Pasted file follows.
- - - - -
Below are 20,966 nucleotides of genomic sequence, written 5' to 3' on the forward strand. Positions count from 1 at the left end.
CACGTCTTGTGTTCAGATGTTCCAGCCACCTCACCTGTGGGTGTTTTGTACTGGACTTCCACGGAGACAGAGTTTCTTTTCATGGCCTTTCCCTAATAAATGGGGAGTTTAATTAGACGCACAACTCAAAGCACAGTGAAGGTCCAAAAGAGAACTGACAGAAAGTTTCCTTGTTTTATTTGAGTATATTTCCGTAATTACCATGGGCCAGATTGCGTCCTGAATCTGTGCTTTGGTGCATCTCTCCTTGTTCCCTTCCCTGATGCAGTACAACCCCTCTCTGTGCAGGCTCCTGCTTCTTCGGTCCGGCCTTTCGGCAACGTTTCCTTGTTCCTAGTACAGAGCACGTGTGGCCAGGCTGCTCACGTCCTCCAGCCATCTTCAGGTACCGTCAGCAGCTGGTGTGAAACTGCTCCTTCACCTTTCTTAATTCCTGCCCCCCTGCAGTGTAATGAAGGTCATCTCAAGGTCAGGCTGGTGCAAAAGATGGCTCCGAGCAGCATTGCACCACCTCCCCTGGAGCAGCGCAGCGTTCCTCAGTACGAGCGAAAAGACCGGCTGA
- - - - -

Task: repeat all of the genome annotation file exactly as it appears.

Below are 20,966 nucleotides of genomic sequence, written 5' to 3' on the forward strand. Positions count from 1 at the left end.
CACGTCTTGTGTTCAGATGTTCCAGCCACCTCACCTGTGGGTGTTTTGTACTGGACTTCCACGGAGACAGAGTTTCTTTTCATGGCCTTTCCCTAATAAATGGGGAGTTTAATTAGACGCACAACTCAAAGCACAGTGAAGGTCCAAAAGAGAACTGACAGAAAGTTTCCTTGTTTTATTTGAGTATATTTCCGTAATTACCATGGGCCAGATTGCGTCCTGAATCTGTGCTTTGGTGCATCTCTCCTTGTTCCCTTCCCTGATGCAGTACAACCCCTCTCTGTGCAGGCTCCTGCTTCTTCGGTCCGGCCTTTCGGCAACGTTTCCTTGTTCCTAGTACAGAGCACGTGTGGCCAGGCTGCTCACGTCCTCCAGCCATCTTCAGGTACCGTCAGCAGCTGGTGTGAAACTGCTCCTTCACCTTTCTTAATTCCTGCCCCCCTGCAGTGTAATGAAGGTCATCTCAAGGTCAGGCTGGTGCAAAAGATGGCTCCGAGCAGCATTGCACCACCTCCCCTGGAGCAGCGCAGCGTTCCTCAGTACGAGCGAAAAGACCGGCTGA